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Ran Hu receives U of T’s Graduate Award for Scholarly Achievement in the Area of Gender-Based Violence

Ran Hu, a PhD candidate at the Factor-Inwentash Faculty of Social Work, was honoured with U of T’s Graduate Award for Scholarly Achievement in the Area of Gender-Based Violence at a virtual event marking the National Day of Remembrance and Action on Violence Against Women on December 6.

The Award for Scholarly Achievement in the area of Gender-Based Violence was established in 2016 to recognize students who have made distinctive contributions in gender-based violence research and prevention. Two awards are presented each year: one for undergraduate students and two for graduate students. Each student receives $1,500.

Screen shot of Ran Hu receiving a Graduate Award for Scholarly Achievement in the Area of Gender-Based Violence at a virtual event marking the National Day of Remembrance and Action on Violence Against Women.

Ran Hu received a Graduate Award for Scholarly Achievement in the Area of Gender-Based Violence at a virtual event marking the National Day of Remembrance and Action on Violence Against Women.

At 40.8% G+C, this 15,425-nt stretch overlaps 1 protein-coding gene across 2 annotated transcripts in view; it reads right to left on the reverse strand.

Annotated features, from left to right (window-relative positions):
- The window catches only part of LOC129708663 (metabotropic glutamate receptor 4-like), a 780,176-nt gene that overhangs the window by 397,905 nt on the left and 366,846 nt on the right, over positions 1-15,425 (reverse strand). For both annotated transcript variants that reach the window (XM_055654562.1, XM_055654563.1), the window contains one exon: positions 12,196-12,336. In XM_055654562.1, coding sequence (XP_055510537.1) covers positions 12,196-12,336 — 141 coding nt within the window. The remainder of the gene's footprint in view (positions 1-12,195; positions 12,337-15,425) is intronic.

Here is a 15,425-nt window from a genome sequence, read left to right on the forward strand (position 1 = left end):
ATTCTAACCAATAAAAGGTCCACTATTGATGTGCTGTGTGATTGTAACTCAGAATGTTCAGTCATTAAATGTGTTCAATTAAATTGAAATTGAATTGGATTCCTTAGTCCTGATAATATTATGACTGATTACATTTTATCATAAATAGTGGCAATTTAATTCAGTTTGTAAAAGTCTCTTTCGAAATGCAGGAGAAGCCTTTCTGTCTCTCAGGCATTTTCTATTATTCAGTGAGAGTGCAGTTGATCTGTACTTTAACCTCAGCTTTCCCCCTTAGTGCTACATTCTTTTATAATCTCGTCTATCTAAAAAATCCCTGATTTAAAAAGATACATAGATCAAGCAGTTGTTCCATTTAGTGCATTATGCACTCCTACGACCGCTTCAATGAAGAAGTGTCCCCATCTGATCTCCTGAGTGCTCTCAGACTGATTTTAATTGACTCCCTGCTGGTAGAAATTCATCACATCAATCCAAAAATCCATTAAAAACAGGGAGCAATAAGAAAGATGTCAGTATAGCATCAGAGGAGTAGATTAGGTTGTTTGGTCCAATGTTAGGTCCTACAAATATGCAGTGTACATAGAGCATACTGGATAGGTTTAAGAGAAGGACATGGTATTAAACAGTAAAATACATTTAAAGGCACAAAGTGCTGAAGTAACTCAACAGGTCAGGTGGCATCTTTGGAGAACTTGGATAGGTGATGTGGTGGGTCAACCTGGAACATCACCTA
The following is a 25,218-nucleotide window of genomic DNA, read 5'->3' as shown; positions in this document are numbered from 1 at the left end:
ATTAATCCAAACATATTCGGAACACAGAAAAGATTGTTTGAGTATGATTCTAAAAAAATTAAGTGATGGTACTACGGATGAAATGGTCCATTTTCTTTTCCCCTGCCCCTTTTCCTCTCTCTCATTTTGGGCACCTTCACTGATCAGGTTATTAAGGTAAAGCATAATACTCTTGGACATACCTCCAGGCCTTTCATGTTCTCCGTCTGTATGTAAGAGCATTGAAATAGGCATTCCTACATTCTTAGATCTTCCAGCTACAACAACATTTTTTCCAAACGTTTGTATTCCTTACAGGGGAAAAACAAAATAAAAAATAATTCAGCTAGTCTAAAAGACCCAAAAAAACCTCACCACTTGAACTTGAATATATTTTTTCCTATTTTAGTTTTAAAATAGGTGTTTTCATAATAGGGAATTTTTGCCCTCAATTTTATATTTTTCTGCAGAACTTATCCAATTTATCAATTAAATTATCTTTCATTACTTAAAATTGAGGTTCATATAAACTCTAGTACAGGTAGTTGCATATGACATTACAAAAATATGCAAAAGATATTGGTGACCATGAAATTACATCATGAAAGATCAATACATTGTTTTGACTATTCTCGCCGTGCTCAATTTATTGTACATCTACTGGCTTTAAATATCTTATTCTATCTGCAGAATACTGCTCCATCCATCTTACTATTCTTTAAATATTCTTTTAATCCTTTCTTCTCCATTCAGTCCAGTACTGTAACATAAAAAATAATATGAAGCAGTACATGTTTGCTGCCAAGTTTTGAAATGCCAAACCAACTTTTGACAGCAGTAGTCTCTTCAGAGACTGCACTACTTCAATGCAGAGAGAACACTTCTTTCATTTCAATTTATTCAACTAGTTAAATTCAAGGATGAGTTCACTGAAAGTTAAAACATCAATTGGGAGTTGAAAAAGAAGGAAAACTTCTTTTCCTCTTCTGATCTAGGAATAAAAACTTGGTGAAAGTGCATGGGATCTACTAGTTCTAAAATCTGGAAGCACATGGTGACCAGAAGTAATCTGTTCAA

Hu’s research has been focused on structural and interpersonal violence against women, policies on sex work and human trafficking, and victim (mis)representation issues in the North American anti-trafficking campaigns. Her scholarship is grounded in her commitment to raising awareness and addressing the intersectional structural inequalities that legitimize various forms of violence.

Hu has authored and co-authored several publications — including two articles in the highly competitive and interdisciplinary Journal of Interpersonal Violence based on a rare large-scale study to address intimate partner violence against women in China. Building on her publications in Affilia: Feminist Inquiry in Social Work, Hu’s doctoral thesis directly engages with advocacy against sex work criminalization in the US. Her innovative thesis research contributes to our understanding of the complex role of social media in grassroots organizing and public engagement in policy discussions. This research builds on her long-term commitment to advocating for sex work decriminalization and rights-based anti-trafficking.

In the scholarly work that she submitted when applying for this award, Hu discusses the misrepresentation of victims in educational messaging on sex trafficking promoted in the “end-demand” campaign in the United States. This work is situated in the broader feminist critical reflection on state/structural violence, epistemic injustice, and carceral interventions against racialized women.

More information and links to Hu’s research can be found here.

Congratulations to Hu on this well-deserved recognition of her work!


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